Katherine Detre, Distinguished Professor of Epidemiology in Pitt’s Graduate School of Public Health, begins leading a national study—involving 2,368 patients at 40 sites across the United States—to determine the best way to treat people with both Type 2 diabetes and early coronary artery disease. The study attracts funding for the largest combined grant in Pitt history, $65 million.

Wangari Muta MaathaiWangari Muta Maathai


Wangari Muta Maathai, who earned the Master of Science degree in biology at Pitt in 1965, is awarded the Nobel Peace Prize for her 30-year effort to reforest her native Kenya and improve the economic status of women there, while fighting for democracy and against corruption and tribalism. Pitt conferred on Maathai an honorary Doctor of Public Service degree during an Oct. 26, 2006, ceremony in Alumni Hall.

Under the leadership of Irene Frieze, professor of psychology and then-president of the University Senate, the Senate sponsored a plenary session on the roles of women at Pitt that led to three Senate ad hoc committees addressing women’s concerns: the Committee for the Support and Advancement of Women at Pitt (2004-06); the Committee for the Promotion of Gender Equity (2007-08), and the Committee for the Promotion of Gender Equity II (2009-2010).

Alberta SbragiaAlberta Sbragia


The director of Pitt’s European Union Center, Alberta Sbragia, is named Jean Monnet Chair ad personam by the European Commission, which also designates Pitt’s center a European Union Center of Excellence. Sbragia, a Pitt professor of political science and then-director of Pitt’s European Union Center, is one of only two academics to be named Jean Monnet Chair ad personam in 2005. In 2006, Sbragia is named the inaugural holder of the Chancellor Mark A. Nordenberg University Chair and in 2010 a vice provost for graduate studies.


Chancellor Mark A. Nordenberg tells the University’s Board of Trustees that Pitt will honor Helen S. Faison—Pitt alumna, emerita trustee, and trailblazing educator—by creating the Dr. Helen S. Faison Chair in Urban Education, the first fully endowed chair in the 96-year history of Pitt’s School of Education, where Faison earned her BS, MEd, and PhD degrees in 1946, 1955, and 1975, respectively.

Susan G. Amara delivers a Provost’s Inaugural Lecture Nov. 21 to mark her formal installation as the Dr. Thomas Detre Endowed Professor in Pitt’s School of Medicine. Amara, who also chairs the school’s Department of Neurobiology, was elected to the National Academy of Sciences in 2004.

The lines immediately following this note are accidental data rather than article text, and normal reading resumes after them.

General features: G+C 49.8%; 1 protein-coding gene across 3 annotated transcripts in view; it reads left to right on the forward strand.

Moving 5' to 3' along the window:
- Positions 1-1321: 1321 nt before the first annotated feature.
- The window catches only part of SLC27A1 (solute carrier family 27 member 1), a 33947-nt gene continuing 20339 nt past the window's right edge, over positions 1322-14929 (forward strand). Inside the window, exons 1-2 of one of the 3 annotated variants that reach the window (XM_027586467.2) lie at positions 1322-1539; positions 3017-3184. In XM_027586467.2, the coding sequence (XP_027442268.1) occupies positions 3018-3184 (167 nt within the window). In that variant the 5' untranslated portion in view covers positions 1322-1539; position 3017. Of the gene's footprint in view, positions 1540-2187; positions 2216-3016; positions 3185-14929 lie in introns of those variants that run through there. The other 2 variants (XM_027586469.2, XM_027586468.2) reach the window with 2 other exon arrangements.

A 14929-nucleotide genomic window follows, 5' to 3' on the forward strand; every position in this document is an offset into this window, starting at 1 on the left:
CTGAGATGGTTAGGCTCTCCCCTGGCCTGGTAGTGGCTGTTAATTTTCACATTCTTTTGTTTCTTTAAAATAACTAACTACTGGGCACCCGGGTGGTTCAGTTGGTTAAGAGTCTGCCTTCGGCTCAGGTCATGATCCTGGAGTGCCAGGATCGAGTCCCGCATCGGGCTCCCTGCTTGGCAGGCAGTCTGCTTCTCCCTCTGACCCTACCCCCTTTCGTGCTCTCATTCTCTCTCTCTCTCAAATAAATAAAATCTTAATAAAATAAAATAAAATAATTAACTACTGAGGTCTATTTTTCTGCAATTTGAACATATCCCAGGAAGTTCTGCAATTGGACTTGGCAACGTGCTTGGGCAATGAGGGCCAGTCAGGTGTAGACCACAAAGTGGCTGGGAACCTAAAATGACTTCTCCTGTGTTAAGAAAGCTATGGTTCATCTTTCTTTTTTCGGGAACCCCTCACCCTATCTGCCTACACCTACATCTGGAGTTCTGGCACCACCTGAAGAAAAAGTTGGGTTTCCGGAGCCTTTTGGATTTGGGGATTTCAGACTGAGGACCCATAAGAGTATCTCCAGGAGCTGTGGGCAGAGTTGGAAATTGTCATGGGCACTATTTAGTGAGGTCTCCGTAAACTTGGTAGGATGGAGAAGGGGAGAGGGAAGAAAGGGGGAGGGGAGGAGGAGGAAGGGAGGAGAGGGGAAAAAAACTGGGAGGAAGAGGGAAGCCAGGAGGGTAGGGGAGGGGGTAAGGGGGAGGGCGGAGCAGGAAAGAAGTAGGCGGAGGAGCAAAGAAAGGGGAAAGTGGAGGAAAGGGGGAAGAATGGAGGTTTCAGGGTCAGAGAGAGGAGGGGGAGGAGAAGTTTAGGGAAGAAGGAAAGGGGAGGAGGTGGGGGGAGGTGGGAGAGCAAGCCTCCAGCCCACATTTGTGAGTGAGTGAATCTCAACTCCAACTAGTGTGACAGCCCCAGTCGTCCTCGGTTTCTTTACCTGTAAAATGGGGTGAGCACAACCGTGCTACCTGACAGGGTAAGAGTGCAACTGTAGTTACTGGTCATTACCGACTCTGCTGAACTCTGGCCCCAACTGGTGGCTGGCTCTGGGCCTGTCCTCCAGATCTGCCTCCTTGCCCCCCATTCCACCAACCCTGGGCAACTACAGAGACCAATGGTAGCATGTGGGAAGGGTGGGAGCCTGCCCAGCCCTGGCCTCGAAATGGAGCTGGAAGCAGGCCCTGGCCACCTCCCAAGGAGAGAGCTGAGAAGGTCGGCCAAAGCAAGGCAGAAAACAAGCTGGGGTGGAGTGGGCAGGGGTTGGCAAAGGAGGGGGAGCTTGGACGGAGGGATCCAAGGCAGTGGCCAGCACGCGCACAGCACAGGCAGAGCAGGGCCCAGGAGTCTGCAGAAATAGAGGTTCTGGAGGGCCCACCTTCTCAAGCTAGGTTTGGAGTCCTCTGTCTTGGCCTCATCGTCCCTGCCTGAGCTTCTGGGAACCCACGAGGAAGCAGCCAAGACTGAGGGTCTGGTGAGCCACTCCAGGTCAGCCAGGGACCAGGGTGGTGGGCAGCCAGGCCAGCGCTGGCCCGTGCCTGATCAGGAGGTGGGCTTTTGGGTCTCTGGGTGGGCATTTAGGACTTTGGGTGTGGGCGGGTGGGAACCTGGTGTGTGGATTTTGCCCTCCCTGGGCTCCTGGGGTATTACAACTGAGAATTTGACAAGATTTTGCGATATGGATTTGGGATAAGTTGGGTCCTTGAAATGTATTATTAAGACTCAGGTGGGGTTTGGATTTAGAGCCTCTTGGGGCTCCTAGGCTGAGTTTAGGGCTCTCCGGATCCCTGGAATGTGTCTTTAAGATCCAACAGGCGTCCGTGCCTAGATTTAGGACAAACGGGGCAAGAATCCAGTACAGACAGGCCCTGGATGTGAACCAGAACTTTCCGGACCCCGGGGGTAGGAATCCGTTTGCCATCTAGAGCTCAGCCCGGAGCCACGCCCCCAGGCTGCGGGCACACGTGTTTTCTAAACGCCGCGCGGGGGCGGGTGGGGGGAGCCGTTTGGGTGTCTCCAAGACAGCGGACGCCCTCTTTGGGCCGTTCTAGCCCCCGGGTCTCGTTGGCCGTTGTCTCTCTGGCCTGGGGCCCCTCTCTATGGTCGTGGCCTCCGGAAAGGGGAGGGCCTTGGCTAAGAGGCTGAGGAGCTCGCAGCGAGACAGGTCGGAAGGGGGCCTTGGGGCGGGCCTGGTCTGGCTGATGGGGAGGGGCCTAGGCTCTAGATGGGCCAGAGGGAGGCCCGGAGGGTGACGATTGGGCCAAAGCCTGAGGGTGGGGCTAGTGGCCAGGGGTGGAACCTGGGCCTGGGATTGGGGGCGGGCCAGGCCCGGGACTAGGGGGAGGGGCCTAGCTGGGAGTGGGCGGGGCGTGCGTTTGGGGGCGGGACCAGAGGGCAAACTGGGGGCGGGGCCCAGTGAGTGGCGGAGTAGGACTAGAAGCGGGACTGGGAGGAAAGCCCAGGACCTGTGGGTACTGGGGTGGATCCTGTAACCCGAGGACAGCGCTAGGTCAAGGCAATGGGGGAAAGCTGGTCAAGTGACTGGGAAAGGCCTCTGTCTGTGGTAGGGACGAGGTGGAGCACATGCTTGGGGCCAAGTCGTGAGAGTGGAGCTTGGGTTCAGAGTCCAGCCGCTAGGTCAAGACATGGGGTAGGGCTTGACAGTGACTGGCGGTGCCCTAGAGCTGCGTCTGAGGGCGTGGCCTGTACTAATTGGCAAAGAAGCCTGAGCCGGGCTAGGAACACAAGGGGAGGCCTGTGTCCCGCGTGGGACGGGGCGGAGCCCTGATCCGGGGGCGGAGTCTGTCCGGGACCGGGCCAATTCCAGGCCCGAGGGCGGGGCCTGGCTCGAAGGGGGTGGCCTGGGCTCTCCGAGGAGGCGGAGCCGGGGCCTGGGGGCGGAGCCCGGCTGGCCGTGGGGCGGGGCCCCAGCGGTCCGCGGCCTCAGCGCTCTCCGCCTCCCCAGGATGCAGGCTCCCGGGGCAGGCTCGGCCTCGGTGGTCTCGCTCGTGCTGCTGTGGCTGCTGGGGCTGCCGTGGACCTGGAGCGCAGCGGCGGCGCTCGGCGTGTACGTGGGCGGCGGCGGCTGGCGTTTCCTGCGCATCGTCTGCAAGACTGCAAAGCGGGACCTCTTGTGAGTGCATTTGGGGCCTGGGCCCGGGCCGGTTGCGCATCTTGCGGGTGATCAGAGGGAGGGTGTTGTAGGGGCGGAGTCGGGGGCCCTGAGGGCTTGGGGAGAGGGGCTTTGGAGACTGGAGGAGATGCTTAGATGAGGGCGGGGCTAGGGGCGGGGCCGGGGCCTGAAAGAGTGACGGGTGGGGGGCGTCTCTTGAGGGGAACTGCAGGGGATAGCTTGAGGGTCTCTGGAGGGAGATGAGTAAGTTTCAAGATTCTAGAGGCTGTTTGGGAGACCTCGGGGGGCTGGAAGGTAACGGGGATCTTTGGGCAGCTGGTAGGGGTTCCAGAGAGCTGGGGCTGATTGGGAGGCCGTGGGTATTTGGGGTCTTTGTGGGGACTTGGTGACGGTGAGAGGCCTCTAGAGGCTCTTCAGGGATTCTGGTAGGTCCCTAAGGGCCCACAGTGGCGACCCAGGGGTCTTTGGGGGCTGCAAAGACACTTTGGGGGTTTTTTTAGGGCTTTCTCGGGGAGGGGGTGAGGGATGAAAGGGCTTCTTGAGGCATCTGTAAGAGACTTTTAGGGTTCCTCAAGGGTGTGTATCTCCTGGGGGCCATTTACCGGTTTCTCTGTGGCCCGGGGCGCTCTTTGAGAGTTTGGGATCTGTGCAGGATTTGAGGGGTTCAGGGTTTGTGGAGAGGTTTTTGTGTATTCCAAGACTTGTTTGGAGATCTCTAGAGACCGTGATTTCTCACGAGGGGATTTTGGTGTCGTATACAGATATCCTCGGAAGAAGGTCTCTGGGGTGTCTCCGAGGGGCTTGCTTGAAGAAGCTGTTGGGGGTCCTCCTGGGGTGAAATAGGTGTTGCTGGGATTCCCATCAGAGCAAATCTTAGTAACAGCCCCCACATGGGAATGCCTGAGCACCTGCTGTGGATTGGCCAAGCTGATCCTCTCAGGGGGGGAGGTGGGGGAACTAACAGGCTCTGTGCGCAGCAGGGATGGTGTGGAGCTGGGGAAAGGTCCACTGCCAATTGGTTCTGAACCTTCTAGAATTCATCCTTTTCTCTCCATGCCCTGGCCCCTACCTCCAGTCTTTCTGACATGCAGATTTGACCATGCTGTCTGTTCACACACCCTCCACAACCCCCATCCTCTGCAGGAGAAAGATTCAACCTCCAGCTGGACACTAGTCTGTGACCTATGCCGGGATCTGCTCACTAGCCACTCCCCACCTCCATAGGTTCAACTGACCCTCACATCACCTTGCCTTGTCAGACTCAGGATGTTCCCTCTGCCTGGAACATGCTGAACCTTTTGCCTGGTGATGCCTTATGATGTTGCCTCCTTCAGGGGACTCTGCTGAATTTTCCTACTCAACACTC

Anna Balazs, a Pitt Distinguished Professor of Chemical Engineering, was honored by the Women and Girls Foundation of Southwestern Pennsylvania with a Woman in the Material World Award both for her research and for providing an example of the careers young women and girls can pursue through math and science.

Helen S. FaisonHelen S. Faison


Anna Quider, a Pitt Honors College student majoring in physics and astronomy, the history and philosophy of science, and religious studies, is named a Marshall Scholar for 2007. Quider is the ninth Pitt student to win a Marshall Scholarship, one of the most competitive and prestigious merit scholarships available to graduating American seniors.


Patricia E. Beeson is elected the first female provost and senior vice chancellor of Pitt by the University’s Board of Trustees. Beeson was recommended by Pitt Chancellor Mark A. Nordenberg for her successful 27-year career as a Pitt faculty member and administrator.


Roberta Luxbacher is the first woman to be named a Swanson School of Engineering Distinguished Alumni, an award presented annually since 1964. Luxbacher, who also serves on the Swanson School’s Board of Visitors, received her bachelor’s degree in chemical engineering in 1978 and is currently the general manager of corporate planning for ExxonMobil.

Katherine Wisner, Pitt Professor of Psychiatry and director of Women’s Behavioral HealthCARE at the Western Pennsylvania Psychiatric Institute, receives the 2011 Women in Science Award from the American Medical Women’s Association. Since 1993, the annual award honors a woman physician who has made exceptional contributions to medical science, especially in women’s health.